How did you actually feel the first day or two you brought your baby home?

I will never forget the moment I got home, set my baby down on the bed, and looked at him. It was the first time I'd really felt like I was mentally present after several sleepless days (had been breastfeeding every two hours round the clock since birth as the hospital ordered - between that and the nurses popping in and out, I had hardly more than one or two segmented hours of sleep during the couple of days I was there for my CS recovery). When I got home, I still hadn't slept, but I felt a little more human and came out of my daze for a moment and looked at my baby.

And what I saw scared me.

His arms were thin and the skin on them was loose... he looked frail, while he'd been born nicely plump. Suddenly, I realized why so many lactation consultants had visited me - even one right before they let us leave. They all wanted to see me feed him and see me hand-express milk. But they didn't really say much, just talked about the latch without saying I was doing anything really wrong. I was too tired to think anything of it at the hospital, but when I got home and really looked at my baby... I realized... was something wrong? Had they been trying to tell me he wasn't feeding well? (I didn't know why they didn't tell me what the issue was: the answer is likely that "baby friendly" hospitals want their breastfeeding at discharge rate to be as high as possible.)

I assumed that it was just the latch, because I had milk - something came out when I hand-expressed and surely the lactation consultants would have said something if it was that bad. (Turns out it was colostrum - my milk didn't come in until several days after I arrived home.) So I tried to get my baby to latch better all night - if I'd known that I didn't yet have milk, I'd have gone for a bottle for sure... I just thought the nurses or lactation consultants or SOMEONE would have informed me if there were an actual problem. The next morning, I turned to the lactation consultants at the hospital, when they THEN informed me my milk hadn't yet come in... and gave me this WONDERFUL pumping routine that I followed for a week before being able to EBF without the supplements I started giving my baby after seeing the LCs. So technically, the "baby friendly" hospital was successful at their goal: mark another mother down for breastfeeding at discharge! But at what cost? I felt very detached from my baby and constantly worried about if he was getting enough food (my supply was fantastic, after my milk came in... this was not a realistic fear but one born of having him mildly starve for those few days after he was born without me realizing it). When he was several months old, he suddenly stopped gaining his typical 14oz/week and dropped to a 5oz/week gain (why knows why - thrush, which he had at the time, or just a normal slowing on the growth curve?). And yes, I knew immediately when his growth slowed, because I was so paranoid about his weight that I weighed him all the time. I snapped. I started having major panic attacks (never had a panic attack before, but had always been a bit of an anxious type). These sudden extreme postpartum panic attacks brought my relationship to the brink and were terribly difficult on my son whose mother used to feed him nonstop and instead began to act crazy (and couldn't experience let down while having panic attacks - of course this, along with Xanax for a few weeks, meant the end of breastfeeding).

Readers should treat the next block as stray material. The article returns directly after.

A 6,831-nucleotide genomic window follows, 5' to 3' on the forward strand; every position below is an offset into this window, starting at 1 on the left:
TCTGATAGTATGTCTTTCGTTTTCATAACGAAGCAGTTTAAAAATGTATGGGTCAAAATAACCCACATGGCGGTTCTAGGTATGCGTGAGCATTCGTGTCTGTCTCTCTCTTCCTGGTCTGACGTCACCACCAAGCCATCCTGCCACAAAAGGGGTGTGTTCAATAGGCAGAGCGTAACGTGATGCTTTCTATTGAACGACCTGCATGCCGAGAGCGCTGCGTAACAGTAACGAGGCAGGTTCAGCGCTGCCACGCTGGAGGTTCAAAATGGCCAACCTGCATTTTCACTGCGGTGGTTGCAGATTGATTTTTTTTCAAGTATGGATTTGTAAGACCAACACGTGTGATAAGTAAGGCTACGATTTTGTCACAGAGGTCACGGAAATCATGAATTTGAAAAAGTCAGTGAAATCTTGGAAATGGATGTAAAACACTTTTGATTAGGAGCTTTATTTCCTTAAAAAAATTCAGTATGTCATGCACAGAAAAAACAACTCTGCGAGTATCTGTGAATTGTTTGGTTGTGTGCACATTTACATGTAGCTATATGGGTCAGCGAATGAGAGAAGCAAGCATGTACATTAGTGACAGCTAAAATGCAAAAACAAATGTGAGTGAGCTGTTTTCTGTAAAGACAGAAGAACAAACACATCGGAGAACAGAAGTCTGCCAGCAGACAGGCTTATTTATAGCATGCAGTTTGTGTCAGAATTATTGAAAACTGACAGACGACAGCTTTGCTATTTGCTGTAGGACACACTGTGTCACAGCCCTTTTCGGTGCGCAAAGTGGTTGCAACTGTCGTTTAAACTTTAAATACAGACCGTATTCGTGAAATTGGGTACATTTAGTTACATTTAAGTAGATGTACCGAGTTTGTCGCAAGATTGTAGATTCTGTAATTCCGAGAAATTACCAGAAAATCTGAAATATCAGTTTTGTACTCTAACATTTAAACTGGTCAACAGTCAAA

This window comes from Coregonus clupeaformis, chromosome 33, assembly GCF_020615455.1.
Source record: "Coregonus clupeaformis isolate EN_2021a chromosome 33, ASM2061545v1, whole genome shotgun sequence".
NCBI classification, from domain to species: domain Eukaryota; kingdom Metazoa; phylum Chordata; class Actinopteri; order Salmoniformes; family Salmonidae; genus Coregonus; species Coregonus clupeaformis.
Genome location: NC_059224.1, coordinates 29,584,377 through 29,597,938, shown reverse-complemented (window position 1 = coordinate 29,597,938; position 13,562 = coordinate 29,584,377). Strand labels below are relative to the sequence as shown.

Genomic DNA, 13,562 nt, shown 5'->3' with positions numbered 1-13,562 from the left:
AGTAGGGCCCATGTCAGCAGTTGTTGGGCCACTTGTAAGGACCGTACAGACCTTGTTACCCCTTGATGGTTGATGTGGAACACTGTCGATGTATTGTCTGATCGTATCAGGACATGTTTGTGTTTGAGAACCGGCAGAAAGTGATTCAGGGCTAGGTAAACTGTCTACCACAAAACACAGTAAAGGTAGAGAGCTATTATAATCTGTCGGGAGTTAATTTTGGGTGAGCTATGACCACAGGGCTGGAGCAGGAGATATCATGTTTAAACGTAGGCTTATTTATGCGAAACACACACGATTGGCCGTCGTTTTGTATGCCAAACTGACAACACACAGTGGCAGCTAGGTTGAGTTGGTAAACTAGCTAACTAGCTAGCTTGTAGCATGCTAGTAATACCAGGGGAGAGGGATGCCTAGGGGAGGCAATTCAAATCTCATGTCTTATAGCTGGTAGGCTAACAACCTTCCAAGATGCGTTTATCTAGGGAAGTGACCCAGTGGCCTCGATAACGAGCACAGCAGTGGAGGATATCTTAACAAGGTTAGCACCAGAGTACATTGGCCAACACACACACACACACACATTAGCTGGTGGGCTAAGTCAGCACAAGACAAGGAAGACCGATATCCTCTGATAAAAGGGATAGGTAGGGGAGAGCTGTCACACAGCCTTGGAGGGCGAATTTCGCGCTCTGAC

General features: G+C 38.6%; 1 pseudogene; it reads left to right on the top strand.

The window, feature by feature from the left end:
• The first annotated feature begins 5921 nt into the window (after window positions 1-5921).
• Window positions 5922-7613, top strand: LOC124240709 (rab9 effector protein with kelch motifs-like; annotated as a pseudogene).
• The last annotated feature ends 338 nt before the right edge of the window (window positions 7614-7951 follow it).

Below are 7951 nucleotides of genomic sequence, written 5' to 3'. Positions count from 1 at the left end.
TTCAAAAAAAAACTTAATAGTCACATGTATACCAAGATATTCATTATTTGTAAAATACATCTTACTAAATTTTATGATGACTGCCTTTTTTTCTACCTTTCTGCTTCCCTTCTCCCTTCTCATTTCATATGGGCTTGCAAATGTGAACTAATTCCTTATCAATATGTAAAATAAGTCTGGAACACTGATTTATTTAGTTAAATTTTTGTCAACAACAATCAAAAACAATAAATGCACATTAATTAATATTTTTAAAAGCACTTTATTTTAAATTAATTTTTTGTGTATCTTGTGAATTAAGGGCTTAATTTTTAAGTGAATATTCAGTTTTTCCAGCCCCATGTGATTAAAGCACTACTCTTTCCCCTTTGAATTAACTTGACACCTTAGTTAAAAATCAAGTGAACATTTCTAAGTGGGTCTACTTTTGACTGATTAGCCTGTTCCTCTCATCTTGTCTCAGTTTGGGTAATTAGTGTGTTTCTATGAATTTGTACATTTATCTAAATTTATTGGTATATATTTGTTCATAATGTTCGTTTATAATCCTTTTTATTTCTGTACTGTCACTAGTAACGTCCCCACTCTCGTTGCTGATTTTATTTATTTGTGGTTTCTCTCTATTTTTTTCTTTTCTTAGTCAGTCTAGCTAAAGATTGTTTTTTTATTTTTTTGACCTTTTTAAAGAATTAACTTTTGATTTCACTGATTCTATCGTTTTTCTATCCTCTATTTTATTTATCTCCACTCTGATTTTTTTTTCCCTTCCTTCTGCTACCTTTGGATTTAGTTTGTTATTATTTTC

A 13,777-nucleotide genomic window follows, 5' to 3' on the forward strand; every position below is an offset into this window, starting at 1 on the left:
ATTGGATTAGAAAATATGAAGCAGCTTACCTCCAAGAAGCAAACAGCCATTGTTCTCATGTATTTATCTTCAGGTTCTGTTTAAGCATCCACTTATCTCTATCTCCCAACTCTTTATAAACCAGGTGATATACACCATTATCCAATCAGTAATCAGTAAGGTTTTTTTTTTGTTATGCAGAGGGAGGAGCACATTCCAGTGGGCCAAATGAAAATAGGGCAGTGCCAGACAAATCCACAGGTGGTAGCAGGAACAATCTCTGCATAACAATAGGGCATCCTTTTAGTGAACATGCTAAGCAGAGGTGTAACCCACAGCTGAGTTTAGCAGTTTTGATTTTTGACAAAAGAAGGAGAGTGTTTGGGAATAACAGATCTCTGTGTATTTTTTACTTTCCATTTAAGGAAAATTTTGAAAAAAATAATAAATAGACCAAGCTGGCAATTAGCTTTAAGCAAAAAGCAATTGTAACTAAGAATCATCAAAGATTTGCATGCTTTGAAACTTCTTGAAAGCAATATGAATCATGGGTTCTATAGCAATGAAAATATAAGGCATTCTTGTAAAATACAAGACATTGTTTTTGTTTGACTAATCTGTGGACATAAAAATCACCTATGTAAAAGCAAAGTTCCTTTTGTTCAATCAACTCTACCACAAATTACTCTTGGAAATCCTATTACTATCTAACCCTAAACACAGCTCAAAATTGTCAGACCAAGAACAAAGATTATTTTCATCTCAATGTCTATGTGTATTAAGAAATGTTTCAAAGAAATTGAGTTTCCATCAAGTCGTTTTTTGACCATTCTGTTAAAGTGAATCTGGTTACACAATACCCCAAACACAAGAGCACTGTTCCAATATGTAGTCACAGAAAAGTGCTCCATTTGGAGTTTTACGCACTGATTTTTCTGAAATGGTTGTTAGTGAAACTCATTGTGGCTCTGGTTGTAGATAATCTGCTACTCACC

To conclude that story: fuck you, BFHI. Fuck you. It is not a good idea to incentivize increasing a breastfeeding at discharge rate, not when it can come at the expense of the physical health of babies and the emotional health of mothers. (Never would have thought I'd say that... I loved that I was delivering at a "baby friendly" hospital, because I had planned to breastfeed for two years. Now after my experience, I'm big on researching breastfeeding benefits, and honestly if I knew then what I know now, I'd have quit breastfeeding before even leaving the hospital.)

Anyway, aside from those little details (starving my baby and going crazy)... it was great???

I think at about 4-5 months postpartum, when all of that was in the rear view mirror, I started bonding with my son (and beginning the process of repairing my relationship with my husband).

/r/breakingmom Thread